Deborah Yaffe

Blog

By Deborah Yaffe, Apr 10 2017 01:00PM

Every time you think Jane Austen’s stories have been translated into every conceivable medium – not just the ubiquitous movies, but comic books, operas, and classical instrumental music, not to mention perfume, knitting patterns, and scented candles – another version comes along.


This month, it’s a new ballet based on Pride and Prejudice, which is having its world premiere on April 21 and 22 at the esteemed McCarter Theatre in Princeton, New Jersey, not far from my home. The dancing is set to Regency-era music by the French-Austrian composer Ignaz Pleyel, as well as by Mendelssohn, Schubert, and the Irish composer John Fields.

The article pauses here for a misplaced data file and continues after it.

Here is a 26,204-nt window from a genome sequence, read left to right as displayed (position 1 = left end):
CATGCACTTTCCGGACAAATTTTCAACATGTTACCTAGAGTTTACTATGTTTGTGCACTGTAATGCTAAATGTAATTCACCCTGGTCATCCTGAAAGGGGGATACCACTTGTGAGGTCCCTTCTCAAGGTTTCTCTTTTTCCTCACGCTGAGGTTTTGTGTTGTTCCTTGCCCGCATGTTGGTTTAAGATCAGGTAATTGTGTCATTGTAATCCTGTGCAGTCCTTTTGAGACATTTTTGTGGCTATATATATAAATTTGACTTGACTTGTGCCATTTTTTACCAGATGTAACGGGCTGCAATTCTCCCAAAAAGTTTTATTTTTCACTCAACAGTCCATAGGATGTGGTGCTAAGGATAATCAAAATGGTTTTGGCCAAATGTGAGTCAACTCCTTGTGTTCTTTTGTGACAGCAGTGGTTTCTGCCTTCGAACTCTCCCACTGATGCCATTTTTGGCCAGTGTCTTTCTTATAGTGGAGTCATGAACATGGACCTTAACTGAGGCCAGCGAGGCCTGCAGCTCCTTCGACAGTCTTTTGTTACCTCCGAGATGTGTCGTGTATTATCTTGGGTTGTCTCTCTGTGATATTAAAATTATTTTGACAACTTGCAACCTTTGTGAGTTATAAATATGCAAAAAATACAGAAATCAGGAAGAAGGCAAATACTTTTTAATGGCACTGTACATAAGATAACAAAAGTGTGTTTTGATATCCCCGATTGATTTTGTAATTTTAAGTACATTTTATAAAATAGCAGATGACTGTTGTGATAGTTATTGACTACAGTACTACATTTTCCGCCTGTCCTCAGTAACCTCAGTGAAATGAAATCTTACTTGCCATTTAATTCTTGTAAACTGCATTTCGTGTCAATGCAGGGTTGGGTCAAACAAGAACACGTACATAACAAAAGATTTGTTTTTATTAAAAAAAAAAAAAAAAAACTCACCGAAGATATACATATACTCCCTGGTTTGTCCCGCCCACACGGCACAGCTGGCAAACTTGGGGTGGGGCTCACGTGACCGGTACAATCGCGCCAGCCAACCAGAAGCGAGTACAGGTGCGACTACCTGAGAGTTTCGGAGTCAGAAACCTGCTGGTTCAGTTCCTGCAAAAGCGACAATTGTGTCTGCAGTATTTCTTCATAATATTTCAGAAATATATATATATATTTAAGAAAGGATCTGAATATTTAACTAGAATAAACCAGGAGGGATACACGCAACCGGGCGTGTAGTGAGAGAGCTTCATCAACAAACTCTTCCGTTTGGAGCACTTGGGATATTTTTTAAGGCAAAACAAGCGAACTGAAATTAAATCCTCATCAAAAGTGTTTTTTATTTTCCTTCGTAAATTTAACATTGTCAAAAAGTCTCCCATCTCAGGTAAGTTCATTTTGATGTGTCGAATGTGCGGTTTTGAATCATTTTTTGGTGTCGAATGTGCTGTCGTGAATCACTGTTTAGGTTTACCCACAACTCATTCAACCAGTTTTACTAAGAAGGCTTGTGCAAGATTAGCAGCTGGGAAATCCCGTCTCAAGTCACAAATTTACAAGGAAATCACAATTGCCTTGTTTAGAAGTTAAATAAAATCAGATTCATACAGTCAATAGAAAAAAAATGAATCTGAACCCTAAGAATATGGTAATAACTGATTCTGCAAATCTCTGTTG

The ballet’s creator, Douglas Martin of the American Repertory Ballet, offers some interesting insights into his vision of the story in an interview with a local weekly newspaper. “Dance is just a language, right?” Martin says. “We use movement to express all the emotions any writer would communicate.”


McCarter claims the new work is the first full-length ballet based on an Austen work, although that doesn’t seem to be quite true: Twice in the past four years, Ballet Fantastique in Eugene, Oregon, has performed its own P&P ballet, which updates Austen’s story to Jazz Age Paris.


But the more the merrier, right? At this point, it’s pretty clear that you can never have too many Austen adaptations.


Quill pen -- transparent BookTheWriter transparent facebook twitter